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I have a Grant commemorative half dollar that has the star in a slightly different position than others that I have. Is this a variety?

I have a Grant commemorative half dollar that has the star in a slightly different position than others that I have. Is this a variety?


More probably it is a counterfeit, especially if the interior surface of the star appears different than the field surface and the field bulges up around the star. These fakes appeared as far back as 1932.

Why were there so many die defects – die breaks, die cracks, etc. – on the cents back in the 1950s?

This is a composite of frequent questions, and the general answer for a number of minting varieties is that the Mint was going through one of its periods of die steel problems. For instance, you will find that many of the 1954 coins have very poor strikes, due to the die steel wearing rapidly, or distorting from the pounding. The 1955 cents especially are noted for the numerous die cracks, chips and breaks.

Is it true that the GSA lost several million dollars due to bad checks on the Carson City dollar sales?

There were claims made by a TV network that $6.7 million had been lost to bad checks, but according to GSA figures losses amounted to only a very minor amount. At one time GSA had shipped 150 coins before checks had cleared but received payment on all of the coins.

What does the “condition” of a coin mean?

This is another example of a term that is typically misused even by experienced collectors and dealers. “Condition” is meaningless because it is an individual judgment that is undefined. Your “good condition” could be my “terrible condition.” We all need to stop using “condition” when we really mean the grade (exact amount of wear) of a coin.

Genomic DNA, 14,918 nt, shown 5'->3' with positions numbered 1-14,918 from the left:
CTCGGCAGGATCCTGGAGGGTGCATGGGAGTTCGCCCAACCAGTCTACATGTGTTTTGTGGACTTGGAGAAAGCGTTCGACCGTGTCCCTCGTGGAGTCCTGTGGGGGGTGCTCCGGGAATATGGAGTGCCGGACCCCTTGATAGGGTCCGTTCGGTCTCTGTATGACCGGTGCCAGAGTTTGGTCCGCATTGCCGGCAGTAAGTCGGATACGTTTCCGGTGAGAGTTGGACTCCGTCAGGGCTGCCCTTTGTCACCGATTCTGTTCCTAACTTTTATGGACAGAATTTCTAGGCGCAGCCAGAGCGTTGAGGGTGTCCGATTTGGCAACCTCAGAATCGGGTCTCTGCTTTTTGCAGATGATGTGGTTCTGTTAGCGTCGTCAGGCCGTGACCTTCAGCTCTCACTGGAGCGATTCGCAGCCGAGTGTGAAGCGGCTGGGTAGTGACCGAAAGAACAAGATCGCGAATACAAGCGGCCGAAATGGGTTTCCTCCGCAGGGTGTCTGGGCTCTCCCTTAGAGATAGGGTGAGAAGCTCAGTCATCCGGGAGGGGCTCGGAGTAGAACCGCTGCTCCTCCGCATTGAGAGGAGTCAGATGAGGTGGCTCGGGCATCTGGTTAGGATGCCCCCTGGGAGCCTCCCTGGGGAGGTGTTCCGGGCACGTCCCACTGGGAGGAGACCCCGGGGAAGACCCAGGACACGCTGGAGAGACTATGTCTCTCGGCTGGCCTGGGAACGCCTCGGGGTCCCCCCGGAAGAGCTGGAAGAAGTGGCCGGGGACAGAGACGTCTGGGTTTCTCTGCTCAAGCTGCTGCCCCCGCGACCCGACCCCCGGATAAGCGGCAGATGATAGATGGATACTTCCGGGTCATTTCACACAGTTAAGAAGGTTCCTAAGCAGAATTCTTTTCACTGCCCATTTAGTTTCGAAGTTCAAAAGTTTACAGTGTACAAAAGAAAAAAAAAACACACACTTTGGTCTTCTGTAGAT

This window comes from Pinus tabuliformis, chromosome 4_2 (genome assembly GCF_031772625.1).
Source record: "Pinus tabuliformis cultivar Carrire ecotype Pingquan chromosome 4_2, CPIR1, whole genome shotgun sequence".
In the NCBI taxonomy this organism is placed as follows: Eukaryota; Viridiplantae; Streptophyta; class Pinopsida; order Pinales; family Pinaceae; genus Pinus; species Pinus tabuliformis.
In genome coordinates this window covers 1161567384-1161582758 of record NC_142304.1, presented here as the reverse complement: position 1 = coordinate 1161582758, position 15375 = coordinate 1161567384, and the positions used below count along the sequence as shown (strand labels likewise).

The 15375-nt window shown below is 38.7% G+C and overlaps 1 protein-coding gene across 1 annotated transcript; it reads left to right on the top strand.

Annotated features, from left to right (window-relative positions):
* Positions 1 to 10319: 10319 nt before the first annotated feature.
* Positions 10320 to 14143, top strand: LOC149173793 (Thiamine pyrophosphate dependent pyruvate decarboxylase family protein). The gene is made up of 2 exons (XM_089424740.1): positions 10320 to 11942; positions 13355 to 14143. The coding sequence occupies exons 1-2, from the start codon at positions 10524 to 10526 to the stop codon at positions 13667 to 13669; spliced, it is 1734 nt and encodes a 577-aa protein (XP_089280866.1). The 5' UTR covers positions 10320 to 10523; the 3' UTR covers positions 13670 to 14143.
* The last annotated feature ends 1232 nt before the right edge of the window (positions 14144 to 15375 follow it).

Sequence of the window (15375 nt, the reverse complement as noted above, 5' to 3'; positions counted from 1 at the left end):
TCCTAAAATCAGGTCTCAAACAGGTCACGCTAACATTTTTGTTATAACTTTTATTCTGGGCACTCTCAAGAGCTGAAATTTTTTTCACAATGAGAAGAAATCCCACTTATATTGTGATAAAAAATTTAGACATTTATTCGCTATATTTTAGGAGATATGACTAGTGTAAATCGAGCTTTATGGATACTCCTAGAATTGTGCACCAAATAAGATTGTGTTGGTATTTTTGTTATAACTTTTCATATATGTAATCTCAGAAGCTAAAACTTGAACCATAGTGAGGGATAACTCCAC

I have a 1979 proof set with just four of the six coins with the Variety II mintmark. Is this rarer than the six-coin set?

It’s more common. An estimated 350,000 sets were issued with all six coins with the Variety II mintmark, while mintages of the individual coins ranged up to nearly one million. Many collectors have collected a number of sets with different combinations of the two varieties, an interesting variation in itself. Prices quoted have from the start been quoted for a full set of six coins with the same mintmark type, but there are plenty of mixed sets out there. You can figure the rough value of a mixed set by taking the individual Type II coin prices and adding them up.

Address questions to Coin Clinic, Numismatic News, 700 E. State St., Iola, WI 54990. Because of space limitations, we are unable to publish all questions. Include a loose 44-cent stamp for reply. Write first for specific mailing instructions before submitting numismatic material. We cannot accept unsolicited items. E-mail inquiries should be sent to